The criticism directed at the Tagesschau’s editorial desk for its decision not to discuss the case was, nevertheless, fierce. It came not only from the right-wing fringe but also from outlets such as the mainstream conservative Frankfurter Allgemeine Zeitung newspaper.
In a vitriolic commentary on the matter, the paper asserted that the Tagesschau’s unwillingness to report on the case justified labelling the ARD public broadcaster “Lückenpresse”—‘lacunae press’, or ‘press with gaps’. This constitutes an unabashed reference to the slogan “Lügenpresse” (‘liar’s press’), a term of disparagement of the ‘mainstream media’ with a strong National Socialist legacy that today is widespread among partisans of the new populist right.6
The fact that one of the country’s major respectable newspapers should so openly accuse another standard media outlet of being complicit in a pro-immigrant cover-up mandated by political elites demonstrates the extent to which populist language and demands have seeped into public debates.
Scrutinising empirical data
As a result, there is now an expectation that any serious crime committed by a refugee or asylum-seeker must be reported on immediately. Crimes perpetrated by immigrants are thus deemed more newsworthy and more dangerous than crimes committed by ethnic Germans.
At the same time, empirical data on the actual number of offences committed by asylum-seekers or refugees has scarcely figured in these debates. According to numbers released by the Federal Criminal Police Office, 5.7 per cent of all suspects involved in criminal cases in 2015 were asylum-seekers or other individuals without residence status.7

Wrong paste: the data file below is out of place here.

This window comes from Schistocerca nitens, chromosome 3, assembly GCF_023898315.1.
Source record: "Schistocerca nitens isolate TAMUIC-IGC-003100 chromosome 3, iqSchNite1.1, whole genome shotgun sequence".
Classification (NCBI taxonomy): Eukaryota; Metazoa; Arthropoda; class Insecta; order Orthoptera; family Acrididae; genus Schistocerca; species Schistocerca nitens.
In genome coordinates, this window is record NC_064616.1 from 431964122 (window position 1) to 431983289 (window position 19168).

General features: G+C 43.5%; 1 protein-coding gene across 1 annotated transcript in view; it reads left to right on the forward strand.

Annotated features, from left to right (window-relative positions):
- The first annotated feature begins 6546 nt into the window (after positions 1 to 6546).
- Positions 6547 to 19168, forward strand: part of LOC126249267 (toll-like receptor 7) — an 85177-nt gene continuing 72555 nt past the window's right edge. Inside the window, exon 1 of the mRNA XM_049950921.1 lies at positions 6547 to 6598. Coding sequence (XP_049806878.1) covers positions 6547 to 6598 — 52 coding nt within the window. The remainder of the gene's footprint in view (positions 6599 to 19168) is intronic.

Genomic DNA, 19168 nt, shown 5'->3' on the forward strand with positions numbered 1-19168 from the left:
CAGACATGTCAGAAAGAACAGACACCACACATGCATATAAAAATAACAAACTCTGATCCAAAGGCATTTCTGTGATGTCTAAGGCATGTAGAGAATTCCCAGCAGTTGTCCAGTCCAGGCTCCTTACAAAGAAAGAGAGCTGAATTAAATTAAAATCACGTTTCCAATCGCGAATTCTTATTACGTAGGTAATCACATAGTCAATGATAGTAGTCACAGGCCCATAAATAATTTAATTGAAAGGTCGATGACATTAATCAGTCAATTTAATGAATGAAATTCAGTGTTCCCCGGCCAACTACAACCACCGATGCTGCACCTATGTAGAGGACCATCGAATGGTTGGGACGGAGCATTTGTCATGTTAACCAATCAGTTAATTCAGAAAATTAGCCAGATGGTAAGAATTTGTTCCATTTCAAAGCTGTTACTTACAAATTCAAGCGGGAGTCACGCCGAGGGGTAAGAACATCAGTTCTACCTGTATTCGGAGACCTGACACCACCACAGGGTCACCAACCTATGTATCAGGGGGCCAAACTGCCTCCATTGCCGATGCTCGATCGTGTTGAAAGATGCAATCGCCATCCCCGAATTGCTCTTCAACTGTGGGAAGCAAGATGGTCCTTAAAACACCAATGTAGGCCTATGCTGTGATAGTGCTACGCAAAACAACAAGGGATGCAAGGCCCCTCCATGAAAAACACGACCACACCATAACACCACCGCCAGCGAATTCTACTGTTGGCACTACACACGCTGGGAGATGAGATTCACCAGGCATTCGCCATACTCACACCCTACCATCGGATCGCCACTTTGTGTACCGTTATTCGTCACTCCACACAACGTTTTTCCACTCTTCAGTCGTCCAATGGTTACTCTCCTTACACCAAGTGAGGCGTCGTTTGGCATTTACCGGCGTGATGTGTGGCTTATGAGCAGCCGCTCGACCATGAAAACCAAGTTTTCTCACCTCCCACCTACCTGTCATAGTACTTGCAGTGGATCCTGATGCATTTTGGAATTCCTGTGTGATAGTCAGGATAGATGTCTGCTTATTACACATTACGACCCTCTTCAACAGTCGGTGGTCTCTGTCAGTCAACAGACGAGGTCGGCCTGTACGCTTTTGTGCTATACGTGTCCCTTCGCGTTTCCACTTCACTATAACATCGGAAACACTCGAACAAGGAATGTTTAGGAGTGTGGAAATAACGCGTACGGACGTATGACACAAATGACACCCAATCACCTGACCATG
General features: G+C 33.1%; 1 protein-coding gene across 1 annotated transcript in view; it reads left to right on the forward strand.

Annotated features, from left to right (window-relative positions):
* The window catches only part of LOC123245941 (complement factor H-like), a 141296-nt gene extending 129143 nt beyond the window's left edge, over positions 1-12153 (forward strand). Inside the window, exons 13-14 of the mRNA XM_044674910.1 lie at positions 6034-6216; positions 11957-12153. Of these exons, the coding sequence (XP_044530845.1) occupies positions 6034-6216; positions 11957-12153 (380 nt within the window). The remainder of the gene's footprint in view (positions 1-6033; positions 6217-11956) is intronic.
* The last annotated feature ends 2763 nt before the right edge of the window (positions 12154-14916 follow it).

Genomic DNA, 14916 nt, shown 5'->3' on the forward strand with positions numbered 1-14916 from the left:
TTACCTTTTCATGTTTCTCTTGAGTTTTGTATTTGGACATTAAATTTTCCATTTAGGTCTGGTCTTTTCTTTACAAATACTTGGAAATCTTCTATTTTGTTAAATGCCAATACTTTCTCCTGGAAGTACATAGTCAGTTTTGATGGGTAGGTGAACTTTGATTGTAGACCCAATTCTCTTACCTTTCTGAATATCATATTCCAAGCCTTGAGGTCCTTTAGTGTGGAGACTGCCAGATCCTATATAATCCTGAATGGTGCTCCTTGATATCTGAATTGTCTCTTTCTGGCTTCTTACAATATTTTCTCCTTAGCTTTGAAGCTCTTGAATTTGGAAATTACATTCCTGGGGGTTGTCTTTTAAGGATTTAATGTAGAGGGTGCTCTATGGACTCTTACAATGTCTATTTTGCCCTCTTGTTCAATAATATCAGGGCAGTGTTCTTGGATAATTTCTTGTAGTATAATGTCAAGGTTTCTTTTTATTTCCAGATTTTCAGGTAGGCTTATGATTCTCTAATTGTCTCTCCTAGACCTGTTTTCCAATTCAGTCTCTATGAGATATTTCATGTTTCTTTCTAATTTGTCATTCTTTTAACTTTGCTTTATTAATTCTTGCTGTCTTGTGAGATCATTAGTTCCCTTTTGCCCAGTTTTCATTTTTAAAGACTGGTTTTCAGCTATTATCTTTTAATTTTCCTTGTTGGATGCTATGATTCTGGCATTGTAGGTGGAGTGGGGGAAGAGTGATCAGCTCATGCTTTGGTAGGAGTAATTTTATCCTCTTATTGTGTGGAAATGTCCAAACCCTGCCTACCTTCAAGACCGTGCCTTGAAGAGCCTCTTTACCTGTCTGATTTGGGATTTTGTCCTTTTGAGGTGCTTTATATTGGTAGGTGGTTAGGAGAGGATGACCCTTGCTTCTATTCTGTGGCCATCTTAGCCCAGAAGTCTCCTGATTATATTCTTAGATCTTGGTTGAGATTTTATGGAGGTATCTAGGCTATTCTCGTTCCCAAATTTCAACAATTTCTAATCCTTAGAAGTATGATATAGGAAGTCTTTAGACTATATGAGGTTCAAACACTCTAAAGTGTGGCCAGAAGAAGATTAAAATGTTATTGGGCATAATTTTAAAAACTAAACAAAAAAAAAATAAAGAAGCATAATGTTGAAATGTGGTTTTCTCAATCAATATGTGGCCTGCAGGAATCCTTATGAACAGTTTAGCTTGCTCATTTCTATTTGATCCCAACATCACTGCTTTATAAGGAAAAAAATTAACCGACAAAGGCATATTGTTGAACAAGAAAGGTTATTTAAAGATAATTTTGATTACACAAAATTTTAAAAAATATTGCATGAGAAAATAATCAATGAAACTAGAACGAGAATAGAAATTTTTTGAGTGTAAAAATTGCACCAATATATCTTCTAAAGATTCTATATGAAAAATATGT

The most common offence with which these individuals have been charged is theft, amounting to a quarter of all criminal cases, followed by fare evasion on public transport (17 per cent). Another quarter of cases concern bodily harm, aggravated theft, or coercion. Sexual offences amount to 1.3 per cent of all cases.8
Make-up of perpetrators and victims
94 per cent of the interpersonal violence is directed at other immigrants.9 Especially Germany’s overcrowded refugee shelters have often been identified as conducive to outbreaks of violence.
Syrians, Iraqis, and Afghans – collectively making up two thirds of immigrants – are responsible for only 33 per cent of criminal offences perpetrated. Conversely, immigrants from the Balkans and from the Maghreb countries are over-represented among criminal suspects.10
Overall, in the first three quarters of 2016, immigrants were involved in 214,600 criminal offences. Over the course of these three quarters of the year, the number of crimes recorded dropped by 23 per cent, potentially reflecting a growing degree of settledness of the newly arrived migrants. Over the same time period, 67,300 anti-immigrant crimes were recorded.11
Making sense of the numbers